The Nutcracker and the Four Realms, by Albert W. Vogt III

The only logical questions to ask after watching The Nutcracker and the Four Realms (2018) are: Huh?  What?  Of course, these questions are the result of some familiarity with the original story.  In order to gain such familiarity, I recently watched the source material thanks to Fathom events’ airing of Tchaikovsky’s The Nutcracker ballet, which in turn is based on a short… Read more “The Nutcracker and the Four Realms, by Albert W. Vogt III”

Home Alone 2: Lost in New York, by Albert W. Vogt III

Home Alone 2: Lost in New York (1992) seems to defy many conventions.  Sequels are always tricky.  If a film enjoys even the most modest of success, its fans start clamoring for a follow-up.  For all the uproar, these usually fail to satisfy, and there are a couple reasons why this happens.  First, oftentimes part two is compared, for better… Read more “Home Alone 2: Lost in New York, by Albert W. Vogt III”

Spider-Man: No Way Home, by Albert W. Vogt III

Honestly, I am running out of ways of describing the Marvel Cinematic Universe (MCU).  It is not that I do not understand it.  Like any loyal fan, I consume the content as it released.  I have seen all the movies (some multiple times), viewed all the shows (even the seemingly forgotten/being brought back in Netflix series), but I… Read more “Spider-Man: No Way Home, by Albert W. Vogt III”

Lethal Weapon, by Albert W. Vogt III

Like Die Hard (1988), Lethal Weapon (1987) is another one of those movies that launched a franchise, and of which I had only seen the last installment.  I think.  I know I only had seen Lethal Weapon 4 (1998), which I remember for it being Jet Li’s debut in American cinema.  As for the Die Hard series, I am fairly certain I saw Live Free or Die… Read more “Lethal Weapon, by Albert W. Vogt III”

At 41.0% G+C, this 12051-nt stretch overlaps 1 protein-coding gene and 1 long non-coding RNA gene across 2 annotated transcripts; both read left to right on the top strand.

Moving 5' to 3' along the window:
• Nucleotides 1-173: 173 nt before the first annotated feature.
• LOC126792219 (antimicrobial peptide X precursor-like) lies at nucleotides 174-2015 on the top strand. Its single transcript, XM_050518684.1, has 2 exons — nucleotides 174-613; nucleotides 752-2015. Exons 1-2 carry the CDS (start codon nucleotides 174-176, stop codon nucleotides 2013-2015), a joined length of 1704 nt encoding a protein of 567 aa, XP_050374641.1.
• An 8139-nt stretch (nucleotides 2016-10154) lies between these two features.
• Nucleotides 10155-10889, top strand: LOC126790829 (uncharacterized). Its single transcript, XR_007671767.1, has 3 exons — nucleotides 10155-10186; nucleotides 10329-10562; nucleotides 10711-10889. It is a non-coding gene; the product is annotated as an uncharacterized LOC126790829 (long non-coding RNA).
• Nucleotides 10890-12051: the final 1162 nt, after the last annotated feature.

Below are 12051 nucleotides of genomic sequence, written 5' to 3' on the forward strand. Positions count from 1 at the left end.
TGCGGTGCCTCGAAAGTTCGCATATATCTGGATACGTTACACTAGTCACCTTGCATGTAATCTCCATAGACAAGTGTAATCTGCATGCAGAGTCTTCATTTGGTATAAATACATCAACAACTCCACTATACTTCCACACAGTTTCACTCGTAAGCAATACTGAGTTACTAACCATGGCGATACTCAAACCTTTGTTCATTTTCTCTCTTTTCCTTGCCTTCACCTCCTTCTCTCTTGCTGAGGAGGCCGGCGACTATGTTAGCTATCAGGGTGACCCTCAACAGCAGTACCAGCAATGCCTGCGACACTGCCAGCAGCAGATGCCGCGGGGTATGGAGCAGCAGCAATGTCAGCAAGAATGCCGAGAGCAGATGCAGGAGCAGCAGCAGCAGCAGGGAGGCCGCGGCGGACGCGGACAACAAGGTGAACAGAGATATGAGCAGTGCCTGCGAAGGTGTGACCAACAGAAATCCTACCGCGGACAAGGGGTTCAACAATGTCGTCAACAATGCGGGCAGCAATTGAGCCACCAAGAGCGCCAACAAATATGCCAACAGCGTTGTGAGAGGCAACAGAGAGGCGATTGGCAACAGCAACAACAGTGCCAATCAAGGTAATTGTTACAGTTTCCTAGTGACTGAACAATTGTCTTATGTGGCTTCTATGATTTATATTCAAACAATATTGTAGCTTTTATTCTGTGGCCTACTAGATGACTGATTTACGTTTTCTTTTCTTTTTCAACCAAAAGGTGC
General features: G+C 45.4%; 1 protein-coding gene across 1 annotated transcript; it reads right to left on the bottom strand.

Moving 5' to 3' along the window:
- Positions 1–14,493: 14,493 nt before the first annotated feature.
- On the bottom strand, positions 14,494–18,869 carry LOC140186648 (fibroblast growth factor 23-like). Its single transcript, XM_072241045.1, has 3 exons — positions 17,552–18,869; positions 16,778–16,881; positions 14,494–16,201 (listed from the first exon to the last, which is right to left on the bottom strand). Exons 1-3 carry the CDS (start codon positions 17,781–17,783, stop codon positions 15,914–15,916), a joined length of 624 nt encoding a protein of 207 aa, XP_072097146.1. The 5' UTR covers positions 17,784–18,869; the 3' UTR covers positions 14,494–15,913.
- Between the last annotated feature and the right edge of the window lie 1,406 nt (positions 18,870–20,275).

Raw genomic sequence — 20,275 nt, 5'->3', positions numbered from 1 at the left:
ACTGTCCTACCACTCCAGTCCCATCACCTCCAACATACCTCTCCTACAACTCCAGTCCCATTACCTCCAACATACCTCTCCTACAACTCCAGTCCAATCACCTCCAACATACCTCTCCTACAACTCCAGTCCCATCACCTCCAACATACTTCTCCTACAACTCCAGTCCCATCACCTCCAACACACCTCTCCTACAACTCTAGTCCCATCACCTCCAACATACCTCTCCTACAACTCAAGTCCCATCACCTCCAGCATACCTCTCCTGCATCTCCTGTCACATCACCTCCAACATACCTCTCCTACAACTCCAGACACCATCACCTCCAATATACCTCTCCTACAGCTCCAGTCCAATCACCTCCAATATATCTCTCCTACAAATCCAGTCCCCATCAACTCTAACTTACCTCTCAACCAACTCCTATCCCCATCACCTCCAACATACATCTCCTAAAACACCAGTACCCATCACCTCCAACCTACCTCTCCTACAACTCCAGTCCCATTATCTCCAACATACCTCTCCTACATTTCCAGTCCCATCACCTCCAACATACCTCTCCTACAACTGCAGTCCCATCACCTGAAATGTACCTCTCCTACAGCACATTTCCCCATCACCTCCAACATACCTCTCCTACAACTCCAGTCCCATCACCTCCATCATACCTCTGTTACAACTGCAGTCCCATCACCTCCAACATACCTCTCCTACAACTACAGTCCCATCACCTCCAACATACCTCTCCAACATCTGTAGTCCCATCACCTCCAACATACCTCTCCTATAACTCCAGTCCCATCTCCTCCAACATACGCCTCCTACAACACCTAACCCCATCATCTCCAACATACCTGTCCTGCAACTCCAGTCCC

The Rocketeer, by Albert W. Vogt III

One of the first movies I watched when I got my Disney + subscription was The Rocketeer (1991).  It was a way for me to fill in a gap from my childhood when, for reasons I cannot recall, I had been prevented from seeing it.  Me obtaining said subscription fell within the purview of The Legionnaire and its existence.  Hence my surprise… Read more “The Rocketeer, by Albert W. Vogt III”

Independence Day, by Albert W. Vogt III

Nothing says Christmas like watching the citizens of Earth come together to spectacularly destroy an alien invasion!  No?  When you think about it, that first sentence kind of describes how people view Christmas these days.  I sympathize with the people who have the “Keep Christ in Christmas” bumper stickers, even if I do not have one on my… Read more “Independence Day, by Albert W. Vogt III”

Snatch, by Albert W. Vogt III

There was a time when the director of Snatch (2000), Guy Ritchie, was known for gritty, semi-comedic crime films. Today’s film is one of them.  However, it and Lock, Stock, and Two Smoking Barrels (1998), which also launched Jason Statham’s career, at some point transcended their cult classic status.  What that meant for Guy Ritchie is that he entered the pantheon of… Read more “Snatch, by Albert W. Vogt III”

Black Dynamite, by Albert W. Vogt III

Full disclosure up front: I do not recommend Black Dynamite (2009).  For starters, unless you are familiar with the 1970s so-called “blacksploitation” films it spoofs, you might be a bit lost.  Related to that, it relies heavily on you understanding the racial stereotypes it underscores to make its point.  If you watch this without a working knowledge of these things,… Read more “Black Dynamite, by Albert W. Vogt III”

Robin Hood (2018), by Albert W. Vogt III

Okay, look, I have done enough of these darn Robin Hood movies.  Again, inexplicably, Hollywood decided to dive once more into one of the more familiar stories in the world.  Why?  I am guessing the simple reason is name recognition.  What do people know about the Sherwood Forest bandit?  Basically, that he hangs out in the woods with a colorful… Read more “Robin Hood (2018), by Albert W. Vogt III”